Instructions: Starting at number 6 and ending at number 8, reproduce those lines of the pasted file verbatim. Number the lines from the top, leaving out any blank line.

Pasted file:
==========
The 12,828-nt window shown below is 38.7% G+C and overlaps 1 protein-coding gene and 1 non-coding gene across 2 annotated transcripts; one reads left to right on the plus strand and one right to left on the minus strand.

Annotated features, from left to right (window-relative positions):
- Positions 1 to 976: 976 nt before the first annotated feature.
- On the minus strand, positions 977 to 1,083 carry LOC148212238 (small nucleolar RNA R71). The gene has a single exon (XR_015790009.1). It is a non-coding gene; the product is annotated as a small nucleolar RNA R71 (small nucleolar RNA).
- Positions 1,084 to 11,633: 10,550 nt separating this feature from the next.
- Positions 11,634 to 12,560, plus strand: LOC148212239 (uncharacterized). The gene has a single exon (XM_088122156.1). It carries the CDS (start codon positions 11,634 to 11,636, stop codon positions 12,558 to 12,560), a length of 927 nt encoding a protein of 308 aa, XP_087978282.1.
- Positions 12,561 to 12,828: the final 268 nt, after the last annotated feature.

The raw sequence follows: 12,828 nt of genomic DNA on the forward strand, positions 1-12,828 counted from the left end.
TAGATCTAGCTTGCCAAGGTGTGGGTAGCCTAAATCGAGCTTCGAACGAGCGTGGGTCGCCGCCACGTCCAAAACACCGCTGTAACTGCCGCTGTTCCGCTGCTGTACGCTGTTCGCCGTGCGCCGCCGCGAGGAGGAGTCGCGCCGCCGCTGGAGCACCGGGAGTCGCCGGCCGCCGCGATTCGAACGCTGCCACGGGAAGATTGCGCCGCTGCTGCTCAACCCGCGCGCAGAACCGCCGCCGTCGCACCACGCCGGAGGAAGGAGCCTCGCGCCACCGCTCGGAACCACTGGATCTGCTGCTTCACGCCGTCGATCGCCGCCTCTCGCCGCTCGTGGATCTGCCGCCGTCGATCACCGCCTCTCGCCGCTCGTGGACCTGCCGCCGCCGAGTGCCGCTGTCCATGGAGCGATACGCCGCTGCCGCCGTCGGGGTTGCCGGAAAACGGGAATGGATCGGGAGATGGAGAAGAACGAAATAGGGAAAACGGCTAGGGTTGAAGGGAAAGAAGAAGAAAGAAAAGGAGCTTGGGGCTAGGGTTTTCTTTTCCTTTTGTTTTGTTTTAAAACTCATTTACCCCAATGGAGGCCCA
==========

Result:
- Positions 11,634 to 12,560, plus strand: LOC148212239 (uncharacterized). The gene has a single exon (XM_088122156.1). It carries the CDS (start codon positions 11,634 to 11,636, stop codon positions 12,558 to 12,560), a length of 927 nt encoding a protein of 308 aa, XP_087978282.1.
- Positions 12,561 to 12,828: the final 268 nt, after the last annotated feature.

The raw sequence follows: 12,828 nt of genomic DNA on the forward strand, positions 1-12,828 counted from the left end.